Five years after the U.S. Forest Service was created in 1905, a series of fires known as the “Big Blowup” in Montana, Idaho, and Washington burned 3 million acres in two days. The devastating fire was used as the poster child by conservationists to convince the government and the public that total fire suppression was the only solution to prevent another terrible fire from occurring again. National fire policy took a turn towards total fire suppression that would come back to haunt us still to this day.
The new policy’s goal was to prevent fires and suppress all fires as quickly as possible. This included bans on light burning, despite much opposition from ranchers, farmers, and timbermen who would use them to improve land conditions. Severe fires in the 1930s did little to question the suppression practices, instead, the Forest Service doubled-down on total fire suppression and established the infamous 10 a.m. policy, which mandated all fires to be out by 10 a.m. the following day. In 1944, the Forest Service introduced Smokey Bear to educate the public on fire prevention, an advertisement campaign that proved extremely effective and is credited for the longest-running public service announcement campaign in United States history.
The fire suppression policies would rule federal land until 1978 when the Forest Service decided to part ways with total fire suppression and allow some natural fires to burn. But 73 years of total fire suppression have left a ticking time bomb on the West. Fires on Forest Service land have increased dramatically since the 1970s with nearly 5 times more fires larger than 25,000 acres each year.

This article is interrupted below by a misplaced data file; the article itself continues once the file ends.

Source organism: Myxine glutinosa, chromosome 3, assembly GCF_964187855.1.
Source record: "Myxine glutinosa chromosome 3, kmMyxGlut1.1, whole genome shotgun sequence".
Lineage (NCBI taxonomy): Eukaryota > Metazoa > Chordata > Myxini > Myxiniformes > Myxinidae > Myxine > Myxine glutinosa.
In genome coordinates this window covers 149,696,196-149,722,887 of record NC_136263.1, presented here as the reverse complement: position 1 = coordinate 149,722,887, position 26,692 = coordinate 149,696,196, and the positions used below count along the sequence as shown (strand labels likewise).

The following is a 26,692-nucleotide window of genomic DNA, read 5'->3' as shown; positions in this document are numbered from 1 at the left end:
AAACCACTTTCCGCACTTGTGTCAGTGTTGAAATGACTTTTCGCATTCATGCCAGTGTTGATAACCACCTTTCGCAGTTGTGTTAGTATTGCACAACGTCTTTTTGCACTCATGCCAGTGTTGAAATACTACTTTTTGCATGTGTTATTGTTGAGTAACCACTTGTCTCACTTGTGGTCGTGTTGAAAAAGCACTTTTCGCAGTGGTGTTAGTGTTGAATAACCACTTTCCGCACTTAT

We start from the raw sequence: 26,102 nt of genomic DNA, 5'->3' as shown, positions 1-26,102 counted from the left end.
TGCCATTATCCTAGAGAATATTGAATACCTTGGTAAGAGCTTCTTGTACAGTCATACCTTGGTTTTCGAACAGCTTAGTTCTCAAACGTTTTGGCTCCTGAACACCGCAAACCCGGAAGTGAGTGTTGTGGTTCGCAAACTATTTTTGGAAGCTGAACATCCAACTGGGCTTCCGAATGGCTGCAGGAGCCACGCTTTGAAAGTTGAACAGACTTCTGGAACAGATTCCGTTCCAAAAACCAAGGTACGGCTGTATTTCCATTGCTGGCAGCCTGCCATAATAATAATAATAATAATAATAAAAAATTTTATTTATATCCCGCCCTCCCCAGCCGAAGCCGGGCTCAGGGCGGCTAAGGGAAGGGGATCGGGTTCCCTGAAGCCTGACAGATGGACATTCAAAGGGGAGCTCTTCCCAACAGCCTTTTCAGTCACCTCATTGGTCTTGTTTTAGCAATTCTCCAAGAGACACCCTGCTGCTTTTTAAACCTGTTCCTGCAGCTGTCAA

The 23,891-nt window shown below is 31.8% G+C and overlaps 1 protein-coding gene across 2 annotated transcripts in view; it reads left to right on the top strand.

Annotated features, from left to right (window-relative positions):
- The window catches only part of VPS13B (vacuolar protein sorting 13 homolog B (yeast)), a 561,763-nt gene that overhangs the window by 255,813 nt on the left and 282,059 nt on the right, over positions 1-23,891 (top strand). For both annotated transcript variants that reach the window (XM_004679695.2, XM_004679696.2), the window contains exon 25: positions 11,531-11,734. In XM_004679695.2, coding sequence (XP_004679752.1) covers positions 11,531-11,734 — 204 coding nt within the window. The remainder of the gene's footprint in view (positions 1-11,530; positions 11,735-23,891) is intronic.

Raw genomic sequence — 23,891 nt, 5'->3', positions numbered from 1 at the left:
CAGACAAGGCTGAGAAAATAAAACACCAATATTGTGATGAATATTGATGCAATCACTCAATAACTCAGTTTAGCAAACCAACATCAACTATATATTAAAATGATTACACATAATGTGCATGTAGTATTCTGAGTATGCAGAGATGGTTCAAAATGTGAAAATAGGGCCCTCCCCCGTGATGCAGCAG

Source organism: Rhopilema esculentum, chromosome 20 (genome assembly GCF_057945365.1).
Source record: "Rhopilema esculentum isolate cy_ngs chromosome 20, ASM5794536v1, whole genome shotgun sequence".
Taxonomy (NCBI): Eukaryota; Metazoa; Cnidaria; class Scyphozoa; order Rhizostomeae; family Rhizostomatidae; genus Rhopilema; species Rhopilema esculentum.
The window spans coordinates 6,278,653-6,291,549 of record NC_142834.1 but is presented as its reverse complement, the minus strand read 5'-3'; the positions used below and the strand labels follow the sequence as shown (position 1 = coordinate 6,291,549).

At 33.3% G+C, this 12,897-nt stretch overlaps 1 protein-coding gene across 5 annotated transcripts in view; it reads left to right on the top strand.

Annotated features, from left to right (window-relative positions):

“There is a dearth of natural good fire in California forests” explains Swain. According to Swain, these fires would have come along the pre-colonial era and burn away a lot of the underbrush and smaller trees, leaving the mature trees and producing a healthier forest overall. “A healthier forest, in general, has a lower fuel load, so you do not have as much dense vegetation to burn as you do when you remove fire artificially from the landscape over the course of a century and allow those fuels to accumulate. That is part of the problem in California and throughout the West and part of the reason things have gotten to be as bad as they have”.
According to a western wildfire study from the Proceedings of the National Academy of Sciences, human activity, climate change, and the ecological effects of recent high fire activity have caused a forest “fire deficit” in the western United States. Decades of total fire suppression have altered many of the national forests and resulted in the many deadly and expensive wildfires we are struggling to control today.
Fires did not always terrorize California. Before colonization, Indigenous cultural burning used to be a common yearly practice among tribes. They would use low-grade fires to manage the landscape and encourage new plant growth for tribal use and to attract game. By the early 1900s, all cultural burning was banned throughout the sate, and bounties were set for those Natives who would oppose it. However, California is trying to bring that Indigenous knowledge back and apply it to their fire ecological practices. The Forest Service has partnered up with the Karuk and Yurok tribes in Northern California to manage land for traditional values and wildfire management.
“We have done more [prescribed fires] in the past decades, but not nearly enough to meaningfully address the problem,” says Swain. Natives used to burn 4-5 million acres a year in California to prevent fires. To get back on track to prescribed burns and narrow the fire deficit we currently have, we would need to burn 20 million acres in a year. Whether we get there or not, is up to us.
For Times Media Mexico
Daniel Oropeza is an environmental journalist who graduated from the University of California, Davis. His work focuses on climate change and human impacts across landscapes and ecosystems.